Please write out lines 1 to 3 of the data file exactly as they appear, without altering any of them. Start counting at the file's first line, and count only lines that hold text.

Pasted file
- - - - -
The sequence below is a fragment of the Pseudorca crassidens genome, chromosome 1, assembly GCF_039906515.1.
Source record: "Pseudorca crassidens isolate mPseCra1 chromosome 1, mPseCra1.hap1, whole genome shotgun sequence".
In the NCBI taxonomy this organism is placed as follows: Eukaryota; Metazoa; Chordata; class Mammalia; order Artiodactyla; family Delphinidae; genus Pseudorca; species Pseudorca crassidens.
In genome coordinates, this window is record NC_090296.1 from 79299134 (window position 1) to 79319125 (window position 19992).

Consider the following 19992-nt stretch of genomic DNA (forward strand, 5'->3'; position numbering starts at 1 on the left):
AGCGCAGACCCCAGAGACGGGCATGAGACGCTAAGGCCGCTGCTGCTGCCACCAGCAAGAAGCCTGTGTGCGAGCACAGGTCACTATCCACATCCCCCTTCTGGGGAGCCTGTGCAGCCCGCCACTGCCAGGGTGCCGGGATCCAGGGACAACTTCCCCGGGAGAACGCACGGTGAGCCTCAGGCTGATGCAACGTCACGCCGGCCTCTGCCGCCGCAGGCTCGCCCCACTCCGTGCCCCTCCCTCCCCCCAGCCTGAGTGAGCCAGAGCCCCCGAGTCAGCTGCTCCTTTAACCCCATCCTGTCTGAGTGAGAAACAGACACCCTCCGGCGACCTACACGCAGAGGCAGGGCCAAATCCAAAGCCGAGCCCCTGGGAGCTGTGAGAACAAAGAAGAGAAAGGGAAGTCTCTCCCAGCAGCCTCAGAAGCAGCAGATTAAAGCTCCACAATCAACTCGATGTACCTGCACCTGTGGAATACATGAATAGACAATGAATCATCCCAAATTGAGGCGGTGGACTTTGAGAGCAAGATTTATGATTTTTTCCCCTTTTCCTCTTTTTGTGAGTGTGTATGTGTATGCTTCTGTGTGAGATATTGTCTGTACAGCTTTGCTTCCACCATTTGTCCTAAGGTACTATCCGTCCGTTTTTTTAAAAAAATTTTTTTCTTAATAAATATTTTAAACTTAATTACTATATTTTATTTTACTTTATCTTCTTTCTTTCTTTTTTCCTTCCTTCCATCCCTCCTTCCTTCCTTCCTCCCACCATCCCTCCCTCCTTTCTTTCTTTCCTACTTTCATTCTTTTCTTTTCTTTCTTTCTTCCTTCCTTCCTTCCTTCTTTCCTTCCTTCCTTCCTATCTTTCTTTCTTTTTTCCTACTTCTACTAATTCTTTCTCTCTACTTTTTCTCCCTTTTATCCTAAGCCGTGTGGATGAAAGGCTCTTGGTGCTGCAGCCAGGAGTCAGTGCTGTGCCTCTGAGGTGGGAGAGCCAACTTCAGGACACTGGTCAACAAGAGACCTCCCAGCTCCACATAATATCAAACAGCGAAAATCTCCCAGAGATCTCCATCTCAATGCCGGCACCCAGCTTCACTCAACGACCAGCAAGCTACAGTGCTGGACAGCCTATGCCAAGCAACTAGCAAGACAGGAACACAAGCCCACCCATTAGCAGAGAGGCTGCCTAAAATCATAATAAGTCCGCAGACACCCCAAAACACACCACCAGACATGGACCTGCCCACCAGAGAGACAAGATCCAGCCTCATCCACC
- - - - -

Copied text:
The sequence below is a fragment of the Pseudorca crassidens genome, chromosome 1, assembly GCF_039906515.1.
Source record: "Pseudorca crassidens isolate mPseCra1 chromosome 1, mPseCra1.hap1, whole genome shotgun sequence".
In the NCBI taxonomy this organism is placed as follows: Eukaryota; Metazoa; Chordata; class Mammalia; order Artiodactyla; family Delphinidae; genus Pseudorca; species Pseudorca crassidens.